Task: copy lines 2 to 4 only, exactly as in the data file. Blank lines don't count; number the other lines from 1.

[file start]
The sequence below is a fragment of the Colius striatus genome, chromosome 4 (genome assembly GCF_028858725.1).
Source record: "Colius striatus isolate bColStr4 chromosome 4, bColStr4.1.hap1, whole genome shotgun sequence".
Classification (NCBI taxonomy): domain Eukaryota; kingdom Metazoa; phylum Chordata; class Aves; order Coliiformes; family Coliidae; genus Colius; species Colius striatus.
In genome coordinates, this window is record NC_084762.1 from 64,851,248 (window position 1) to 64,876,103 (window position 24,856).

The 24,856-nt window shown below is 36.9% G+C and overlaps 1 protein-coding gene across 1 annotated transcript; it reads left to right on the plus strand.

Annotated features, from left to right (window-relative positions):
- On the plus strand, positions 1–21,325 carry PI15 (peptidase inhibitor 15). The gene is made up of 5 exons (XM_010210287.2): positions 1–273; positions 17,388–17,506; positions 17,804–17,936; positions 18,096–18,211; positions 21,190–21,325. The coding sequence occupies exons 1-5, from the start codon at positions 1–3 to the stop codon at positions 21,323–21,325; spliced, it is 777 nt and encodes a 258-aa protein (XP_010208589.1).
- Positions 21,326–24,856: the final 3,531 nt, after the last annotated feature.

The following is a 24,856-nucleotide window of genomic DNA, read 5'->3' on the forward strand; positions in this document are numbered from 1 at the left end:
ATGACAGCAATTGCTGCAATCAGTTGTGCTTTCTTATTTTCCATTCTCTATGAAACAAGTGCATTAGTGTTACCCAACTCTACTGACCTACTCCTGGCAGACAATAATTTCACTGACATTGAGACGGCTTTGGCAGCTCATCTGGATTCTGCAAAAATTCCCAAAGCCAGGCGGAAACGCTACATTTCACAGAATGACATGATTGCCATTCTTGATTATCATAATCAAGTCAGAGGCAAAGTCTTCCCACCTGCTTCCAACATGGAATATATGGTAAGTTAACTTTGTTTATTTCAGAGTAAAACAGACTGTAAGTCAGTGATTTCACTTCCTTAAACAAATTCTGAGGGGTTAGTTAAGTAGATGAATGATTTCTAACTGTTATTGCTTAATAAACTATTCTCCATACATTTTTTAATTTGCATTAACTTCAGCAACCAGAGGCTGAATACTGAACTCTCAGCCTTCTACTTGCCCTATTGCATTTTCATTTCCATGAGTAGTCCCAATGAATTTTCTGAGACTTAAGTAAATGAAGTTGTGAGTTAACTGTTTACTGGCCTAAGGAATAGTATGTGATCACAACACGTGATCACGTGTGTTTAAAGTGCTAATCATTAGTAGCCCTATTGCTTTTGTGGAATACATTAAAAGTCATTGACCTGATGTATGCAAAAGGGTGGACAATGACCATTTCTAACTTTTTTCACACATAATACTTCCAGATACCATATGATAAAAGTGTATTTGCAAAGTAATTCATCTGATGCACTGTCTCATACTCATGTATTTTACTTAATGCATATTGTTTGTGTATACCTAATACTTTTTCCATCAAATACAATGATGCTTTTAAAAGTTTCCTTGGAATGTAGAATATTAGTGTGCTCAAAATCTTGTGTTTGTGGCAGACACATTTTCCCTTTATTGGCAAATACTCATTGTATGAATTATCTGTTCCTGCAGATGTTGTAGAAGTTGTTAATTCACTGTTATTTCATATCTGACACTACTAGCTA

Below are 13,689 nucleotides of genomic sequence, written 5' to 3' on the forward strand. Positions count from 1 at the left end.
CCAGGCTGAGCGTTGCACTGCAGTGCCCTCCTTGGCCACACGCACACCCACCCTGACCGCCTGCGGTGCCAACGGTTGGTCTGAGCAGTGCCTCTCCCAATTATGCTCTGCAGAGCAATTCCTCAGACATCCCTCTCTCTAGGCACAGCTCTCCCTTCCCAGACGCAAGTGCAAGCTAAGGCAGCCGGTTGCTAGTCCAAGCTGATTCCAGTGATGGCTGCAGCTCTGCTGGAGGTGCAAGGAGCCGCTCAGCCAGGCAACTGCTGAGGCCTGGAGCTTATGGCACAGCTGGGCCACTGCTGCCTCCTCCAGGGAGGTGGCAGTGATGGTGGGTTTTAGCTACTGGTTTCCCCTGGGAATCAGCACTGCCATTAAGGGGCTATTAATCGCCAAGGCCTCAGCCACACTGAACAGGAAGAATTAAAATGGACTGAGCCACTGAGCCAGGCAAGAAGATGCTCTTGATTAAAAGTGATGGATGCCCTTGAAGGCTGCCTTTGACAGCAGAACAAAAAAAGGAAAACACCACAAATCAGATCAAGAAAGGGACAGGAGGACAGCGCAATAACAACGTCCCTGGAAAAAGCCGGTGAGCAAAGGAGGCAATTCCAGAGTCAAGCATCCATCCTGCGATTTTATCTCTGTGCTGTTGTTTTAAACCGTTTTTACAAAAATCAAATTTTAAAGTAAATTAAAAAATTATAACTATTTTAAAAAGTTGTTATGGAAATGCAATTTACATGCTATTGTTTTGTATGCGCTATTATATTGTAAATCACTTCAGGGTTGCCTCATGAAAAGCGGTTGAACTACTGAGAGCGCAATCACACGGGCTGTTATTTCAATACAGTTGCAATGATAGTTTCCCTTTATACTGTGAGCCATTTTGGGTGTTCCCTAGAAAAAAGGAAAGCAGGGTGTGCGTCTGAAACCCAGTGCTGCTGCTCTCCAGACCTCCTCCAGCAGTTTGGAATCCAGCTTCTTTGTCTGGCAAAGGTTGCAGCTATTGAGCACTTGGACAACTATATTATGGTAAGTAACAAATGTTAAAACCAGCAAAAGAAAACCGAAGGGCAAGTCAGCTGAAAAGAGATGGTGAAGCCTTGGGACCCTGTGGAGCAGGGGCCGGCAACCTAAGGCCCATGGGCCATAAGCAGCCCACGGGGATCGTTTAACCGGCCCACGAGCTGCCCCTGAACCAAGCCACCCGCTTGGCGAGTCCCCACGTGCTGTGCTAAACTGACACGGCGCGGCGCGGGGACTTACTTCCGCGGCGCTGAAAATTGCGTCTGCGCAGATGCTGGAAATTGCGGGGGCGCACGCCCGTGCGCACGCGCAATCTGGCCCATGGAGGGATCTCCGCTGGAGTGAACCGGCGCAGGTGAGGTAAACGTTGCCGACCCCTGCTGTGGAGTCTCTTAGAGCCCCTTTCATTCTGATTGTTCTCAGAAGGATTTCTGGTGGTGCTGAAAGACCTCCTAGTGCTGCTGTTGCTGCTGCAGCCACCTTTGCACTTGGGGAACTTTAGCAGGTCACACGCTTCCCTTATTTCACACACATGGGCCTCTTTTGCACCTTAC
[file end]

Source record: "Colius striatus isolate bColStr4 chromosome 4, bColStr4.1.hap1, whole genome shotgun sequence".
Classification (NCBI taxonomy): domain Eukaryota; kingdom Metazoa; phylum Chordata; class Aves; order Coliiformes; family Coliidae; genus Colius; species Colius striatus.
In genome coordinates, this window is record NC_084762.1 from 64,851,248 (window position 1) to 64,876,103 (window position 24,856).